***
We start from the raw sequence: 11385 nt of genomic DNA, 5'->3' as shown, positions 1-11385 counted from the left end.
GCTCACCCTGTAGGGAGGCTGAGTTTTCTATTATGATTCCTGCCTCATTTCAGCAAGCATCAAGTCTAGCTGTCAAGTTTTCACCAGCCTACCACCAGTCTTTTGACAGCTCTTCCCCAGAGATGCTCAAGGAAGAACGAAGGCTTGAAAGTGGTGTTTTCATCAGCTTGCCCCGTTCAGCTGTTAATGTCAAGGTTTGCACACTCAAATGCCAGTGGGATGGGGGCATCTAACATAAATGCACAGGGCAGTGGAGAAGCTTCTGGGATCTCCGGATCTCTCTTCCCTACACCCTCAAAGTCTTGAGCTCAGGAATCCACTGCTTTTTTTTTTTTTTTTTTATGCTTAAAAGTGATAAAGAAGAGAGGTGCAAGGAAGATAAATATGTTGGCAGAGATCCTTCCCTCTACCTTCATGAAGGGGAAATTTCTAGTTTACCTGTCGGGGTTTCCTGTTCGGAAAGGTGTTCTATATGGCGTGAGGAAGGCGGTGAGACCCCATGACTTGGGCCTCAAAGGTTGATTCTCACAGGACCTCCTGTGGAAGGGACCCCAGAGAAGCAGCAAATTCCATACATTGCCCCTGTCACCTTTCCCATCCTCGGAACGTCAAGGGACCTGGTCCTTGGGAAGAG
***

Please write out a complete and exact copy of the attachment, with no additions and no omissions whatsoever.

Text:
We start from the raw sequence: 11385 nt of genomic DNA, 5'->3' as shown, positions 1-11385 counted from the left end.
GCTCACCCTGTAGGGAGGCTGAGTTTTCTATTATGATTCCTGCCTCATTTCAGCAAGCATCAAGTCTAGCTGTCAAGTTTTCACCAGCCTACCACCAGTCTTTTGACAGCTCTTCCCCAGAGATGCTCAAGGAAGAACGAAGGCTTGAAAGTGGTGTTTTCATCAGCTTGCCCCGTTCAGCTGTTAATGTCAAGGTTTGCACACTCAAATGCCAGTGGGATGGGGGCATCTAACATAAATGCACAGGGCAGTGGAGAAGCTTCTGGGATCTCCGGATCTCTCTTCCCTACACCCTCAAAGTCTTGAGCTCAGGAATCCACTGCTTTTTTTTTTTTTTTTTTATGCTTAAAAGTGATAAAGAAGAGAGGTGCAAGGAAGATAAATATGTTGGCAGAGATCCTTCCCTCTACCTTCATGAAGGGGAAATTTCTAGTTTACCTGTCGGGGTTTCCTGTTCGGAAAGGTGTTCTATATGGCGTGAGGAAGGCGGTGAGACCCCATGACTTGGGCCTCAAAGGTTGATTCTCACAGGACCTCCTGTGGAAGGGACCCCAGAGAAGCAGCAAATTCCATACATTGCCCCTGTCACCTTTCCCATCCTCGGAACGTCAAGGGACCTGGTCCTTGGGAAGAG